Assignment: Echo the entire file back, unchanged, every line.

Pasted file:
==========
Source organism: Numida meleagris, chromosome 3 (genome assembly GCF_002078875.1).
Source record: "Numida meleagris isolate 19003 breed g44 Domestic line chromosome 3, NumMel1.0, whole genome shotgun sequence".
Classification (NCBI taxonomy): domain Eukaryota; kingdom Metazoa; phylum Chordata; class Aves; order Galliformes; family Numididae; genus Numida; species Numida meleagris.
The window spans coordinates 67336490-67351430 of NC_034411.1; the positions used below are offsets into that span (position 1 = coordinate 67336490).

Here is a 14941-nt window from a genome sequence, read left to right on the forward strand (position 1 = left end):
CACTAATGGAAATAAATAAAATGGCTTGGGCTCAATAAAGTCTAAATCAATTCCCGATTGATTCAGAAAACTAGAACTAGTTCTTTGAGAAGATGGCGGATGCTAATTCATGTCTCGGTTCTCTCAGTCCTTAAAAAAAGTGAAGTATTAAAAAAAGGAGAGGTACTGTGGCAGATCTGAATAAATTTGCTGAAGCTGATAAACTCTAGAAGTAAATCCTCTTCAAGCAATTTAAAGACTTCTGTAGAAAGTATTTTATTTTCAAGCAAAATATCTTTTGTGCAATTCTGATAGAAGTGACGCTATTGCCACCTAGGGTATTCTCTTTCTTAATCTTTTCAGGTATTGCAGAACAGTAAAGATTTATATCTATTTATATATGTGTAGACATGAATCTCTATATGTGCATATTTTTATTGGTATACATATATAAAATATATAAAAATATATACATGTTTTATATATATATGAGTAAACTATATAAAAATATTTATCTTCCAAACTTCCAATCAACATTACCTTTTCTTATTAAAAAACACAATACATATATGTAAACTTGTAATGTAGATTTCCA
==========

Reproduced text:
Source organism: Numida meleagris, chromosome 3 (genome assembly GCF_002078875.1).
Source record: "Numida meleagris isolate 19003 breed g44 Domestic line chromosome 3, NumMel1.0, whole genome shotgun sequence".
Classification (NCBI taxonomy): domain Eukaryota; kingdom Metazoa; phylum Chordata; class Aves; order Galliformes; family Numididae; genus Numida; species Numida meleagris.
The window spans coordinates 67336490-67351430 of NC_034411.1; the positions used below are offsets into that span (position 1 = coordinate 67336490).

Here is a 14941-nt window from a genome sequence, read left to right on the forward strand (position 1 = left end):
CACTAATGGAAATAAATAAAATGGCTTGGGCTCAATAAAGTCTAAATCAATTCCCGATTGATTCAGAAAACTAGAACTAGTTCTTTGAGAAGATGGCGGATGCTAATTCATGTCTCGGTTCTCTCAGTCCTTAAAAAAAGTGAAGTATTAAAAAAAGGAGAGGTACTGTGGCAGATCTGAATAAATTTGCTGAAGCTGATAAACTCTAGAAGTAAATCCTCTTCAAGCAATTTAAAGACTTCTGTAGAAAGTATTTTATTTTCAAGCAAAATATCTTTTGTGCAATTCTGATAGAAGTGACGCTATTGCCACCTAGGGTATTCTCTTTCTTAATCTTTTCAGGTATTGCAGAACAGTAAAGATTTATATCTATTTATATATGTGTAGACATGAATCTCTATATGTGCATATTTTTATTGGTATACATATATAAAATATATAAAAATATATACATGTTTTATATATATATGAGTAAACTATATAAAAATATTTATCTTCCAAACTTCCAATCAACATTACCTTTTCTTATTAAAAAACACAATACATATATGTAAACTTGTAATGTAGATTTCCA